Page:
New Orleans Museum of Art Names Japanese Art Galleries in Honor of Kurt Gitter and Alice Yelen Gitter

New Orleans Museum of Art Names Japanese Art Galleries in Honor of Kurt Gitter and Alice Yelen Gitter

The dedication celebrates over 50 years of support building the museum’s Japanese art collection with an emphasis on Edo-period painting and contemporary sculpture.

The newly dedicated gallery opens to the public this Friday, May 10, with the exhibition Envisioning Japan: Transformational Gifts from Kurt A. Gitter, MD and Alice Yelen Gitter.

Continuing over five decades of philanthropy, Kurt Gitter and Alice Yelen Gitter recently donated 50 works from their collection to NOMA.

NEW ORLEANS – Today, the New Orleans Museum of Art (NOMA) announced the dedication of its third-floor Japanese art gallery in honor of longtime museum supporters and patrons. The Kurt A. Gitter, MD and Alice Yelen Gitter Gallery will open to the public on Friday, May 10, with a new installation Envisioning Japan: Transformational Gifts from Kurt A. Gitter, MD and Alice Yelen Gitter.

“Kurt Gitter and Alice Yelen Gitter have had an indelible impact on NOMA’s permanent collection, exhibitions, and presentations of Japanese art,” said Susan M. Taylor, The Montine McDaniel Freeman Director of NOMA. “Their contributions solidified Edo period painting and contemporary Japanese ceramics as two important areas of NOMA’s collection.”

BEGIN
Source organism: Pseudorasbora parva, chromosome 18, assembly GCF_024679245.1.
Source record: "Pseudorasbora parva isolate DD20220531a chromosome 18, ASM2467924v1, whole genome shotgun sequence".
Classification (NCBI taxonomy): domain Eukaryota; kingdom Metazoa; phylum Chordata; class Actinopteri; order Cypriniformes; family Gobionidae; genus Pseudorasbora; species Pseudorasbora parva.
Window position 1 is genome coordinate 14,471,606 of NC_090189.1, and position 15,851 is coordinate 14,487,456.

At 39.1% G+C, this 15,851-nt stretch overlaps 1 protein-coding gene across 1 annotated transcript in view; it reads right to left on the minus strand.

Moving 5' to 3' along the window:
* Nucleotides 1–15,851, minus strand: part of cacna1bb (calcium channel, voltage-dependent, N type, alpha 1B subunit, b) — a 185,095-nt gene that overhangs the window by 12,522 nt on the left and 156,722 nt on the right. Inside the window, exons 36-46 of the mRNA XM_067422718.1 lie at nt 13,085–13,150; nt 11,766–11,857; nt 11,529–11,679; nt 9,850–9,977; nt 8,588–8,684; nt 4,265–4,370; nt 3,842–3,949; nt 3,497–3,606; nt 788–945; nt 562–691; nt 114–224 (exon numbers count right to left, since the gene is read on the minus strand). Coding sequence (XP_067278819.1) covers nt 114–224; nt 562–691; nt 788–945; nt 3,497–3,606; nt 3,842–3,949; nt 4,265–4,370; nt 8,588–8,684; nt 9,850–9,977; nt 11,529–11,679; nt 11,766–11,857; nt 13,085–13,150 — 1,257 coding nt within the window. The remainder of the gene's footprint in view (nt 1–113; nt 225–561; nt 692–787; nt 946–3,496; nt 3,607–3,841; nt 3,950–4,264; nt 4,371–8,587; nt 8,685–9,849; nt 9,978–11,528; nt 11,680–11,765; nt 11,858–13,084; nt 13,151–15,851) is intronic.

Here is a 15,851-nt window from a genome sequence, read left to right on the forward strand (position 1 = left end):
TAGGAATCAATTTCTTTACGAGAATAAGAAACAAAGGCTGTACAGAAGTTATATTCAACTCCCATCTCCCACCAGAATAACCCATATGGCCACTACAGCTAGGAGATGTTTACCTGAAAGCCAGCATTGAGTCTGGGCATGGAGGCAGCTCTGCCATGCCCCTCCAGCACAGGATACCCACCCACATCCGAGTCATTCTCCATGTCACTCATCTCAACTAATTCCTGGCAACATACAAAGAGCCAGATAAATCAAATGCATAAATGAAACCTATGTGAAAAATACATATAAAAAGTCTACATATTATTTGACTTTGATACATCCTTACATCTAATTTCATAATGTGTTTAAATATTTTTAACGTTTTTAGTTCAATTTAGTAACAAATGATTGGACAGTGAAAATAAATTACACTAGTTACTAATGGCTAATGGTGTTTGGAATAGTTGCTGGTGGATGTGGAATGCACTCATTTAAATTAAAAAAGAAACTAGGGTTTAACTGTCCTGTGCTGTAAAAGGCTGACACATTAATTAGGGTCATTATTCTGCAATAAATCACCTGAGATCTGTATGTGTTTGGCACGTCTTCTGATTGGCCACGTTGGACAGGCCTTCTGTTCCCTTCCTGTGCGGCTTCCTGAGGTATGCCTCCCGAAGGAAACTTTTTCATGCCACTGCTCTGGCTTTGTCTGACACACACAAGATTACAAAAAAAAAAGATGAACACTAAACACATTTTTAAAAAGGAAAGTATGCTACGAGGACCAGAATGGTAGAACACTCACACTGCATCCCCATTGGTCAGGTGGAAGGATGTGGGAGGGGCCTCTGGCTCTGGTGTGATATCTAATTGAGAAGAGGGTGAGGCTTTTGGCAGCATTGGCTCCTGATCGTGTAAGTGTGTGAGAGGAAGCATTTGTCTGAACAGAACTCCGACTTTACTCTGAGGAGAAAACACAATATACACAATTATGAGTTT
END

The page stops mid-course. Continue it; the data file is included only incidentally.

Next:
Since the 1970s, NOMA has prioritized the collection and presentation of Japanese art within the museum’s global collection. This was a direct outgrowth of the Gitters’ connection to the museum, and enthusiasm shared by the Gitters and NOMA’s Director Emeritus E. John Bullard.  

Over the course of five decades, the Gitters have donated nearly 350 works of art to NOMA and facilitated the donation of scores of other gifts from friends, family, and colleagues. These donations, both direct and indirect, form the core of NOMA’s Japanese art collection, which prior to 1972 had only six paintings.

At a time when Edo-period painting was extremely underappreciated in the United States, Kurt Gitter and his then spouse Millie inspired and encouraged the development of NOMA’s collection in this area—a legacy continued by Gitter and Alice Yelen Gitter, who, beginning in the mid-1980s created parallel collections of contemporary Japanese ceramics and American self-taught art.

“Kurt’s significant foresight allowed NOMA to prioritize collecting Edo-period painting at a time when other museums were not doing so,” said Lisa Rotondo-McCord, NOMA’s Deputy Director for Curatorial Affairs and Curator of Asian Art. “The Gitters’ dedication to Japanese art, and their continual support has ensured that the museum’s collection has continued to grow in both size and significance.”